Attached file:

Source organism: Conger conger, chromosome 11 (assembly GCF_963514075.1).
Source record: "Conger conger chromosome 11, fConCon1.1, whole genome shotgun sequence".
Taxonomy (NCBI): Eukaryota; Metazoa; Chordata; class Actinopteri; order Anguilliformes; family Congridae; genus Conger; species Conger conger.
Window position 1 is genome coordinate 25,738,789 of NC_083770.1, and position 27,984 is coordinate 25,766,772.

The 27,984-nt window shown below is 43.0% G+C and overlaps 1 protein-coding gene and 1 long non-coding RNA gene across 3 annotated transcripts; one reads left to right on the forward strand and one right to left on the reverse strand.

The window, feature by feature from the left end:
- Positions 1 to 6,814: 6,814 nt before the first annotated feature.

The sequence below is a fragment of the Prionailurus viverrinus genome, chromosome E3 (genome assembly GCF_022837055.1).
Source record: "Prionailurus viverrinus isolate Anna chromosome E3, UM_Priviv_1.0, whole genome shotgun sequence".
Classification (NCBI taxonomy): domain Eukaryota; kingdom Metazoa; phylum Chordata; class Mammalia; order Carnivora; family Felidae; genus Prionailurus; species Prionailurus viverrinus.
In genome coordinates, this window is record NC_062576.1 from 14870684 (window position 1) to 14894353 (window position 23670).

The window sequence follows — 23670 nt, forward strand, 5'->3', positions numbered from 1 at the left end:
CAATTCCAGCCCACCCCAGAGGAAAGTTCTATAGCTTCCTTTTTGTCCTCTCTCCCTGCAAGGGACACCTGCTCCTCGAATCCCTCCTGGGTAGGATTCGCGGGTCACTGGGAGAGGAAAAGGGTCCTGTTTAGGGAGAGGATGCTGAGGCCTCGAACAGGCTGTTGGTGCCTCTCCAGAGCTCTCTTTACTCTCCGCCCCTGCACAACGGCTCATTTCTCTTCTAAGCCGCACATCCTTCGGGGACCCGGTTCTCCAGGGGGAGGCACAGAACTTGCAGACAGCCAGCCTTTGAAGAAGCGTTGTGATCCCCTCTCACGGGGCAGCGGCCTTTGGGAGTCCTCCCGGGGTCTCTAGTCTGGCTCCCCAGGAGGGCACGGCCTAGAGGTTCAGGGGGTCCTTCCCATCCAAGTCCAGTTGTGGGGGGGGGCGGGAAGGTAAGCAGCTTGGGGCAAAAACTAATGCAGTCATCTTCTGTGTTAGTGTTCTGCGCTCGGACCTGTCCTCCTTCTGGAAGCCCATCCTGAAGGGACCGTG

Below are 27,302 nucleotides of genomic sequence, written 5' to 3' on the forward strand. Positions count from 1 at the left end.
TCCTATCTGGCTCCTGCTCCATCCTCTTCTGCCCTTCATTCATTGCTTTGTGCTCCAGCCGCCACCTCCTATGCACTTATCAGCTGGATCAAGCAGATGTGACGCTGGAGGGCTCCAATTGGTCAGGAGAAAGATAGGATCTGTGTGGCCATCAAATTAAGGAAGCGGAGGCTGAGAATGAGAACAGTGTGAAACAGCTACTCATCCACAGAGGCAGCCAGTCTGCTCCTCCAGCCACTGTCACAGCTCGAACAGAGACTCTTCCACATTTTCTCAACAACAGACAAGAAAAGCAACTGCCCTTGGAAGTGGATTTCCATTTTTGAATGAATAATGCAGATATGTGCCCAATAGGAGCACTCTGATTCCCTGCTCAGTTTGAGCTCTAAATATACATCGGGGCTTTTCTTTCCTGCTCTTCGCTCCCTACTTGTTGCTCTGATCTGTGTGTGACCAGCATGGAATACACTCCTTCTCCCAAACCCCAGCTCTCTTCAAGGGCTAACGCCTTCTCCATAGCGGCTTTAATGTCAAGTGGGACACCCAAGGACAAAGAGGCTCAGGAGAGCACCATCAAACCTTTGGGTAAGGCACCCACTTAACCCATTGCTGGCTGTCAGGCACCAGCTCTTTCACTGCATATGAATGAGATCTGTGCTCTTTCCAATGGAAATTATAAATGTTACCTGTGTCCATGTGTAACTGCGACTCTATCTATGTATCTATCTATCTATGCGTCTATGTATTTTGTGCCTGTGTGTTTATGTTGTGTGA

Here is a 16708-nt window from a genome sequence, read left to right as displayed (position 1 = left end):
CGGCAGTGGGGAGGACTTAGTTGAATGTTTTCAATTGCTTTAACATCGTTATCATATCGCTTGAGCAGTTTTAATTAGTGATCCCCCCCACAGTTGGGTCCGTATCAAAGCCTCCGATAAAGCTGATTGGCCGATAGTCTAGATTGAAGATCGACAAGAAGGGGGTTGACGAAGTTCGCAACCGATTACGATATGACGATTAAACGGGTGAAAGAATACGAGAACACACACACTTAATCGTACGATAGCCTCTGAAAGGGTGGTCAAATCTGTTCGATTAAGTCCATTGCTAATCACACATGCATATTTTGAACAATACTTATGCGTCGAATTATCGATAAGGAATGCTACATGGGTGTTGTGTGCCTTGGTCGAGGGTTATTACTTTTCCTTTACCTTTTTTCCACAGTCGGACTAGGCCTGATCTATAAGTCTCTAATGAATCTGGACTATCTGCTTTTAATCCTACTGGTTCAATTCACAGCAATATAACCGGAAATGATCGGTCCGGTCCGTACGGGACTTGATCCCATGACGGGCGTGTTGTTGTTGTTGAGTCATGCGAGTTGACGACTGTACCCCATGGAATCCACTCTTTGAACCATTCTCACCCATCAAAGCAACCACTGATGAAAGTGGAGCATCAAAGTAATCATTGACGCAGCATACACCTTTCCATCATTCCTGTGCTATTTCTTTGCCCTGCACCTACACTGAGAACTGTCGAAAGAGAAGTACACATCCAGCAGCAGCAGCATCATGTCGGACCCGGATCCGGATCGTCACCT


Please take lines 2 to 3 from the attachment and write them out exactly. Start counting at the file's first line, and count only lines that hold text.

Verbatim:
Source record: "Conger conger chromosome 11, fConCon1.1, whole genome shotgun sequence".
Taxonomy (NCBI): Eukaryota; Metazoa; Chordata; class Actinopteri; order Anguilliformes; family Congridae; genus Conger; species Conger conger.